Taking no prisoners. Including herself.

Oh, who am I kidding-

There is no Robot-Lego FlashDance going on — I don’t even own legos. I am working my ass off, writing whenever I get a spare moment, and trying to figure out, as we say in the business, Next Steps.

The experts say I am in the “Reorganization Phase” –
the period after a death where one must deeply realize this loss is real, and must go about “reorganizing” one’s life to fit this new element; or, rather, the new void.

I say I am in the Stoneface Phase –
the time where every mention/thought/memory of my brother’s death is met with blank emotion.
I have no opinion.
Everything: tedious.
A waste of time to discuss a subject about which I hold no point of view.
-He is dead.
-This is life.
-Here I go.

It is a very strange place for me to be. I am not typically an ‘emotionless’ individual (my boyfriend would have a word or two to say about this). And I’m not emotionless– about anything other than Chris’ passing:

Work? Stressed! Summer? Joyous! Writing? Inspired! Future? Excited!

And then my mom mentions that before I run off to another country again, she, my father and I need to “go to the grove. We really do,” which is code for spread my brother’s ashes. We still have… not.

“Yeah, unh-huh. So,” I say, “did you notice there’s a sale on tomatos at the grocery store? We should get some.”

She walks away. Maybe she thinks I didn’t hear her-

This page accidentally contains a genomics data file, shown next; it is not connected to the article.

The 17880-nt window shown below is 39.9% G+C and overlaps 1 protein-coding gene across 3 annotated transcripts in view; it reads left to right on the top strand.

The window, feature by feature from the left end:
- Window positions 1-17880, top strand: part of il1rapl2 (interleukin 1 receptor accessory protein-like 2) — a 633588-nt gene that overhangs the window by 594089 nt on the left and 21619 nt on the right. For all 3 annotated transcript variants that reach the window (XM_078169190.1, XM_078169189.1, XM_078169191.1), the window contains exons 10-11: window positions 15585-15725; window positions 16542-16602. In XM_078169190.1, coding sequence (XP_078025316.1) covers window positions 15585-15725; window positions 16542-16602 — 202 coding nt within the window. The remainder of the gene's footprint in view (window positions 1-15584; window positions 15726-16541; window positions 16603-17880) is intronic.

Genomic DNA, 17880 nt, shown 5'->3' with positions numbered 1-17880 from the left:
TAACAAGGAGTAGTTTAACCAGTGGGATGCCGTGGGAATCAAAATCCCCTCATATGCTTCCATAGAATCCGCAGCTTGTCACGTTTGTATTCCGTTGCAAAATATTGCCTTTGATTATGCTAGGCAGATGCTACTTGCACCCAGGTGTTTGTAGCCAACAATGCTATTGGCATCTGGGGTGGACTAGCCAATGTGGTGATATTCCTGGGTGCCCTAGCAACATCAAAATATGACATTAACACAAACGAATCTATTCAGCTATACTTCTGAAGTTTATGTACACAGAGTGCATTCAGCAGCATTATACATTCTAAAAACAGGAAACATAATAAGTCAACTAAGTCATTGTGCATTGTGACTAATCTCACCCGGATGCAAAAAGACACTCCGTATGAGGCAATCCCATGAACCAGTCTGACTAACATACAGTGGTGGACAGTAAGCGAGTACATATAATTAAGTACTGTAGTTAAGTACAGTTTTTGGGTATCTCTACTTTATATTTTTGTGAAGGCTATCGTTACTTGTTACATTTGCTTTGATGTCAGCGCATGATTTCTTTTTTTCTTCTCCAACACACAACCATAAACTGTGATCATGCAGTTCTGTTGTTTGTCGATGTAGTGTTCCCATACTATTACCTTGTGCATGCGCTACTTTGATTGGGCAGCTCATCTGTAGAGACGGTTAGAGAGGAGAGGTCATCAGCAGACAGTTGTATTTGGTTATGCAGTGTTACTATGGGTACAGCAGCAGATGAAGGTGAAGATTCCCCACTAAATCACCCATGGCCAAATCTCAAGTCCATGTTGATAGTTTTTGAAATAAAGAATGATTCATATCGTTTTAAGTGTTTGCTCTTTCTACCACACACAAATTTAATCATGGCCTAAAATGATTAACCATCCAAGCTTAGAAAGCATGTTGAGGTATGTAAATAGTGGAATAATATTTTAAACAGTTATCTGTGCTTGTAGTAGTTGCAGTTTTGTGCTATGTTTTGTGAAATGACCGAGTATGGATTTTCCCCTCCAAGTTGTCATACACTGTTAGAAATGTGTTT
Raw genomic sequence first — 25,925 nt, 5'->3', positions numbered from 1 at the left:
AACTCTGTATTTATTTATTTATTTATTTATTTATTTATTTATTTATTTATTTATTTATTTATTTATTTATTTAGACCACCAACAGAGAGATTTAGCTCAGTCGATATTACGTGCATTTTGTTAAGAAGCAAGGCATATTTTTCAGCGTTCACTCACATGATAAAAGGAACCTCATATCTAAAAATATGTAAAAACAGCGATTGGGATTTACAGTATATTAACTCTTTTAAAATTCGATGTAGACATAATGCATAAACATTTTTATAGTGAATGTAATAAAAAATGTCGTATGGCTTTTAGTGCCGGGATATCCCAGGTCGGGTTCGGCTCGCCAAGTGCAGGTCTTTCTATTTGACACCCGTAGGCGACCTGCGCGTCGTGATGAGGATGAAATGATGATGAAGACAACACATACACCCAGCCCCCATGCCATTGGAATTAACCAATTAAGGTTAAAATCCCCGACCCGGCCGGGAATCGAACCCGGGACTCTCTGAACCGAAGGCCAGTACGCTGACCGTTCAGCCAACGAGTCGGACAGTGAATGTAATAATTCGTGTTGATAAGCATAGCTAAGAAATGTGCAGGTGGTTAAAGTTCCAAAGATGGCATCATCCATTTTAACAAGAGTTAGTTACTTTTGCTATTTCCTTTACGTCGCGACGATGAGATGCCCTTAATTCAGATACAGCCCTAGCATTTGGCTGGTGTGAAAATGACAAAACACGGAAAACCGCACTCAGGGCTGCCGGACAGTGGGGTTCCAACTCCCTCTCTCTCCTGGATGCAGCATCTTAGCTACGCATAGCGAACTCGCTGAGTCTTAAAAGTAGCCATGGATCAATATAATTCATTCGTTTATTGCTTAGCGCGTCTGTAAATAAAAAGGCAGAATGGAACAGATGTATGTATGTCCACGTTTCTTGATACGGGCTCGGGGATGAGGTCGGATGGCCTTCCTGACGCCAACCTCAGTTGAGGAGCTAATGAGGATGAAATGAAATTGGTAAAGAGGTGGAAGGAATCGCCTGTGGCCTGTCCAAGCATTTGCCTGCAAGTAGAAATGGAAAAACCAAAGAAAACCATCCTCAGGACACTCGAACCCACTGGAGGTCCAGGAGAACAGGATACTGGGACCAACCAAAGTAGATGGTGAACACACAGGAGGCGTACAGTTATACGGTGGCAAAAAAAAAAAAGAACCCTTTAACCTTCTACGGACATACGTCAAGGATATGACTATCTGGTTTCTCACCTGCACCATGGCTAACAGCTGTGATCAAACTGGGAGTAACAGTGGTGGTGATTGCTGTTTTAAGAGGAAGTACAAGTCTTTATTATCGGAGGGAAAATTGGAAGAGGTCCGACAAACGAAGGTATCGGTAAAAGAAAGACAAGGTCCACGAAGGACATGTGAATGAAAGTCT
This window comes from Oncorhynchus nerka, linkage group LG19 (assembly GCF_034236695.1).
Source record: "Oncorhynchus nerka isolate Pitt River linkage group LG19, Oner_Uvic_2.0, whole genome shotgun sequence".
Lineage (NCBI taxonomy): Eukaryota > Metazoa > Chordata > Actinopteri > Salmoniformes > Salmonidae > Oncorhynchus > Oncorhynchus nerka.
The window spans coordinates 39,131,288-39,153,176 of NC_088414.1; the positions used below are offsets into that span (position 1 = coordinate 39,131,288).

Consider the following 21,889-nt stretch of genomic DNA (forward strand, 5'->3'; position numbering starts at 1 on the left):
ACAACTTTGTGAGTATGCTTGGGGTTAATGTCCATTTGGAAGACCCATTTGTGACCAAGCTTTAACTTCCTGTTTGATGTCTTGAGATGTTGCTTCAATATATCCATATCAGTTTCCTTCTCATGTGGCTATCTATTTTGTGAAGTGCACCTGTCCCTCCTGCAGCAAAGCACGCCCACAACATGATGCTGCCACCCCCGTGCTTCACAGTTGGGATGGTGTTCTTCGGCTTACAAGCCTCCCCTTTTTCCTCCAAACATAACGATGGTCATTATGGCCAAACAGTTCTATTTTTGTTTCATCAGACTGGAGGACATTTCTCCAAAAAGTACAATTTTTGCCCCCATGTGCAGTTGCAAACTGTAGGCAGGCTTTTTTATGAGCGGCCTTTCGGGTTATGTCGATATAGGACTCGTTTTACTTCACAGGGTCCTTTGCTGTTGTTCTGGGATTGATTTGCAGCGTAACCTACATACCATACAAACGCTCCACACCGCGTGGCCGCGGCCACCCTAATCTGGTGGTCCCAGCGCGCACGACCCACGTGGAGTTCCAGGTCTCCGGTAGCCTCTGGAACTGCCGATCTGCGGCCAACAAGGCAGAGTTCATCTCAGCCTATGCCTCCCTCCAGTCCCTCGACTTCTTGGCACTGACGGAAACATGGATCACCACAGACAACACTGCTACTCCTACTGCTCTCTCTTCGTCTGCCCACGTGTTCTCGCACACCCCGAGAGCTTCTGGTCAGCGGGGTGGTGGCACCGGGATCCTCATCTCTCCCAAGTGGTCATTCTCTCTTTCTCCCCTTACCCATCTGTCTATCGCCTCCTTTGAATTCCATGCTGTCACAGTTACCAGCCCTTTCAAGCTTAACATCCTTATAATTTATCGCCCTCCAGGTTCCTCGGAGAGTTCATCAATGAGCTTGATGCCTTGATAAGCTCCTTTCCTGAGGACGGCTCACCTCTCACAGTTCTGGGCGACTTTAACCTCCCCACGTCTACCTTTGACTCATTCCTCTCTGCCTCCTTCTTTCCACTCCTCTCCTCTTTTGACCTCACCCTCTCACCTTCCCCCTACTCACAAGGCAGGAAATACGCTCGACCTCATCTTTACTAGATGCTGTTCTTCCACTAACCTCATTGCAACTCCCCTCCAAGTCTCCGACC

I run into someone at the gym. Someone I have not seen in 8 months. She knew my brother. I have to tell her.

Glassy-eyed and half-smiling, I wait for her to finish condolences, a squeeze on the arm.

“I’m so, so sorry.”

“Yeah, unh-huh. So,” I say, “did I mention your ass looks good in those bike shorts? Really, good for you. You should be proud.”

She walks away. Maybe she thinks I didn’t-

* * *

I am moving on with life! There is magic waiting for me! Unexpected momentum! Things will be right again & clean & beautiful & e-a-s-y! There will be “smooth new prizes” that blossom from old rough roads! The worst is behind me!

And yet every time I go in to see that damn therapist, she looks at me with pity in her eyes when I — very confidently now — answer her question to “how are you feeling? How are you feeling about your brother?” with:

“Fine. Thanks. You?”

* * *

I don’t want to look back. Looking back is pain. The future is fresh, light, open- Open means the possibility of forgetfulness. Forgetting the pain… that is. There. Somewhere.

I want to keep walking forward, right in front of left, right-forward, left-forward, right-

-but then I remember we don’t walk forward facing our futures, blind to our past behind us. We walk slowly backwards, into the unknown, able to see only what came before.

§500 · July 13, 2008 · Unthinkable Loss · Tags: , , · [Print]

1 Comment to “Walking Backwards”

  1. Kari says:

    Touching. I’m sorry. You write well, and your ass has never looked better

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